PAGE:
For half a century CRAST has been associating its name and the one of the city of Turin to the historical and archaeological research, the enhancement of the cultural heritage and the preservation and restoration of the architectural and archaeological resources in several countries within the Mediterranean area – including Italy – and the Near and Middle East.
Starting in the 1960s, the Center has conducted field researches in Iraq on the sites of Seleucia on the Tigris, Choche-Ctesiphon, in the Tell Yelkhi area when the Diyala dam was built, in the Roman fortress at Kifrin on the Euphrates, at Khirbet Hatara, Hatra, Nimrud, Babylon. In Jordan it has carried out excavations in the Sanctuary of Artemis at Gerasa and the restoration of its propylaeum on the columned alley. In Syria it has surveyed the Palmyra oasis; in Lebanon it has carried out excavations in the Roman forum of Beirut and restored and preserved the monumental remnants under the Lebanese Parliament building. In Tunisia it has drawn up a project concerning an archaeological park in the Carthage area. In Pakistan and Afghanistan it has taken part in the joint missions with IsIAO. In Iran it has surveyed the Kuh-e Khwaja monument at Sistan.
At present, field researches focus on Iran, with the study of the rock reliefs and the excavations in the Izeh region in Khuzistan, Turkmenistan, where the archaeological mission at Parthian Nisa has been active since 1990, and Iraq, with the project of surveys and excavations at Tulul al Baqarat. Moreover, in cooperation with CrISSMA (Centro di Ricerche sul Sistema Sud e il Mediterraneo Allargato) and Università Cattolica di Milano, the Center is taking part in the excavations at Banhbore, Pakistan.
Besides field research, the Center has always been promoting activities of study, restoration, testing and application of new methodologies in the field of cultural heritage in cooperation with the authorities of the various countries in which the Center has operated. For this reason, the Italian-Iraqi Institute of Archaeological Sciences and the Italian-Iraqi Centre for the Restoration of Monuments have been operating in Baghdad since 1969. The Institutes were founded by the late Giorgio Gullini with the purpose of creating an ongoing joint cooperation between Italy and Iraq. In the past decades, the activities of the two Institutes concentrated on survey, restoration and study campaigns of important monuments and archaeological sites such as Ctesiphon, Babylon, ‘Aqar Quf, Mosul and its Minaret, ‘Anah and the monuments of Islamic Baghdad.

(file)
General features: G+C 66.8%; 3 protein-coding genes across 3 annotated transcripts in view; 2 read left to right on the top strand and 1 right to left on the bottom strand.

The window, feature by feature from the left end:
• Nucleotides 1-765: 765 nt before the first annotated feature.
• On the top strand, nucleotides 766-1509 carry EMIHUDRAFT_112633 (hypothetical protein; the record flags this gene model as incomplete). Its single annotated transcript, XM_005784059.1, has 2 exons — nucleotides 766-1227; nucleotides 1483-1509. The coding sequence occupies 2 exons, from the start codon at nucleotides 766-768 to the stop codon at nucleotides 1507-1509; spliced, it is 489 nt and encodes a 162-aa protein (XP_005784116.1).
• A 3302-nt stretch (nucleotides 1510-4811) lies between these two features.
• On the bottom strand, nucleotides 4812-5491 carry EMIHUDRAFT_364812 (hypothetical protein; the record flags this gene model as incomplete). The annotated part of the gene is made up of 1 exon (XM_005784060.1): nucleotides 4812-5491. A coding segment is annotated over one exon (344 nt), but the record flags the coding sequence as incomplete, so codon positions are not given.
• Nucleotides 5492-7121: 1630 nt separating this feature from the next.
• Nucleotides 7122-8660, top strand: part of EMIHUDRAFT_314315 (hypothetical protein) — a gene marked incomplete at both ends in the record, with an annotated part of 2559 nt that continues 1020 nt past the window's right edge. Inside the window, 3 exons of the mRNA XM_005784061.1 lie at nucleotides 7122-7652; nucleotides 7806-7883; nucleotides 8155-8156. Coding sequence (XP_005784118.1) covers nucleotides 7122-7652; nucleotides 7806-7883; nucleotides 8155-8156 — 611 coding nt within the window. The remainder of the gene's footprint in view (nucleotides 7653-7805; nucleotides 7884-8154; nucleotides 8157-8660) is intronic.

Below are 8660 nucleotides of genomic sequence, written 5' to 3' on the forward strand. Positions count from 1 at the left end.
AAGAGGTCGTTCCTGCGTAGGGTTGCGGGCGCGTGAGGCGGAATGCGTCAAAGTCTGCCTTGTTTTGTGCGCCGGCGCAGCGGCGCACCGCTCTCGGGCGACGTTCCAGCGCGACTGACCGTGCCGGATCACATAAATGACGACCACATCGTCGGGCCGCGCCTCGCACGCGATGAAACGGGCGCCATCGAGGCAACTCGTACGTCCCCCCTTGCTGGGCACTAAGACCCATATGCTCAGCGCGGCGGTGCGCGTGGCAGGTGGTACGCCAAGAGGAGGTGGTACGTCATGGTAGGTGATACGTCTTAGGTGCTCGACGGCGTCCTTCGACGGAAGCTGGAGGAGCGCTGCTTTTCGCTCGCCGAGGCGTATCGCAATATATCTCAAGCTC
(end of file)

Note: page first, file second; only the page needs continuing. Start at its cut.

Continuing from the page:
Since 2002, due to the conflicts in the area, the activities of the Centro Scavi have mainly been focused on the protection of the Iraqi archaeological heritage: within this framework fall the documentation of the orthostats of Sennacherib’s Palace without rivals at Nineveh (illustrated in the section of the site dedicated to the research projects), the documentation and recovery of looted artifacts (B.R.I.L.A. project), the reconstruction of the restoration laboratories and the reopening of the Iraq Museum, and the reopening of the Iraqi-Italian institutes, which closed after the Second Gulf war.
In 2009, for these activities, the Centro Scavi was awarded the Rotondi Prize for art saviours – World section.
The Iraqi-Italian Institutes, looted during the Second Gulf War and closed since 2003, have recently reopened (April 2016). Their role is to provide full cooperation on all issues raised by the Iraqi side, but especially to contribute to the increasingly far-reaching safeguard of the cultural heritage seen as the product of an interdisciplinary integration of different disciplines.